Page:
Canada’s super-conductor, Yannick Nézet-Séguin — who leads the Philadelphia Orchestra, the Rotterdam Philharmonic and Montreal’s Orchestre Métropolitain — has added yet another podium to his list. And it’s a big one.
In a press statement, Nézet-Séguin, 41, said all the right things: “I will make it my mission to passionately preserve the highest artistic standards while imagining a new, bright future for our art form.”
But the Montreal-born maestro seems in no hurry to start his new job. In the 2017-18 opera season, he will be “music director designate” — and it won’t be until 2020-21 that he will well and truly be the Met’s music director.
There are many reasons for this. The most obvious is Nézet-Séguin’s contract with the Philadelphia Orchestra that lasts until 2026. He will also remain in charge of the Orchestre Métropolitain, although he will step down from his post in Rotterdam at the end of the 2017-18 season.
But the wheels of a $310-million operatic monster like the Met also turn slowly, with seasons scheduled up to five years in advance. That means Nézet-Séguin will be working with plans inherited from other people, Levine and Met general manager Peter Gelb.
Because of the remarkable way his career has unfolded, Nézet-Séguin has a thing or two to learn.
His meteoric rise as an orchestral conductor occurred because he possesses an almost magical ability to make a good first impression. In 2007, he was appointed music director of the Rotterdam Philharmonic after leading the orchestra only twice. Three years later, he was named music director of the Philadelphia Orchestra after just two concerts with the ensemble.
The flip-side is less experience, where opera is concerned. Nézet-Séguin guest-conducted his first Met production in 2010 (Bizet’s Carmen) and has returned once a year since then to lead a few operas. He’s also conducted operas in some other fancy places: at Milan’s La Scala, London’s Covent Garden and at the Salzburg Festival, among others. But there are gaps in his repertoire. Thus far, he has tackled no Wagner operas, or many by Puccini, and almost no operas written in the past 100 years.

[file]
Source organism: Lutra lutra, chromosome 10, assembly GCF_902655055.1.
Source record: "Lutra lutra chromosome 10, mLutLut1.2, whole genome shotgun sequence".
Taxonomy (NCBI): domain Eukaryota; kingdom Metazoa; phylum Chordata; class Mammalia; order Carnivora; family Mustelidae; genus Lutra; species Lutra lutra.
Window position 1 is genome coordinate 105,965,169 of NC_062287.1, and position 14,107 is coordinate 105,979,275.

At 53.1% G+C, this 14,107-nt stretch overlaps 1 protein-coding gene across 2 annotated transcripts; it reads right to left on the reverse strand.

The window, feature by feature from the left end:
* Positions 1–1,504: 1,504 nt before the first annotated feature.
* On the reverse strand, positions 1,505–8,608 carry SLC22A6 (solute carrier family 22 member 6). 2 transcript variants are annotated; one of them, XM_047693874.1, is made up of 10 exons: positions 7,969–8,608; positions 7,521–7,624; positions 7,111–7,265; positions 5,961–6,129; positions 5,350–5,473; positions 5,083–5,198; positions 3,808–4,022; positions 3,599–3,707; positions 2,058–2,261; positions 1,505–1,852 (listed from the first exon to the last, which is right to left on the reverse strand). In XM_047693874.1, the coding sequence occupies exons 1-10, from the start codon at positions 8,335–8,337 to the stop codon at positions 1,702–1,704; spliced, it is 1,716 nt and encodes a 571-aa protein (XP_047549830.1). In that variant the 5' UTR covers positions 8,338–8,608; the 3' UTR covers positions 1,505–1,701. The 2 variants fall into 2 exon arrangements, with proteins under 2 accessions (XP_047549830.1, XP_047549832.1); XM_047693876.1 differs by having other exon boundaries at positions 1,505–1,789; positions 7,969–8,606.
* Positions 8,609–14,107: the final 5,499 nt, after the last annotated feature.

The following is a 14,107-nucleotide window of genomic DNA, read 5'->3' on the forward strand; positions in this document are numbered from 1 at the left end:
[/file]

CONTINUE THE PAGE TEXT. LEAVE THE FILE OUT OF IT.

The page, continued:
As a result, he will spend the next few years at the Met building his operatic experience. That includes The Flying Dutchman, his first Wagner, next season. The Met’s plans call for him to increase to five productions a season when he finally becomes music director.
Nézet-Séguin arrives at the Met during a volatile time for opera in New York. In the 2014 fiscal year (ended July 31), the Met lost US$22 million. In 2015, the company turned this around to a US$1-million surplus — but this was largely through cutting costs, not by increasing revenue. Structural problems remain, and ticket sales are on a downward slide: last year, the Met sold just 74 per cent of its tickets.
As well, three years ago, the Big Apple’s other opera company, the New York City Opera, went broke. The fact no wealthy patron stepped up to bail it out raised questions about the value of opera to the city’s elite.
Nézet-Séguin is no stranger to leading an artistic organization in tough times. When he took over in Philadelphia, the ensemble had just emerged from bankruptcy protection. Since then, ticket revenue has increased by 45 per cent, and the orchestra is in the midst of an ambitious $100-million endowment campaign.
Still, all things considered, giving Nézet-Séguin a few years to learn the ropes at the Met may not be such a bad idea at all.
© Colin Eatock 2016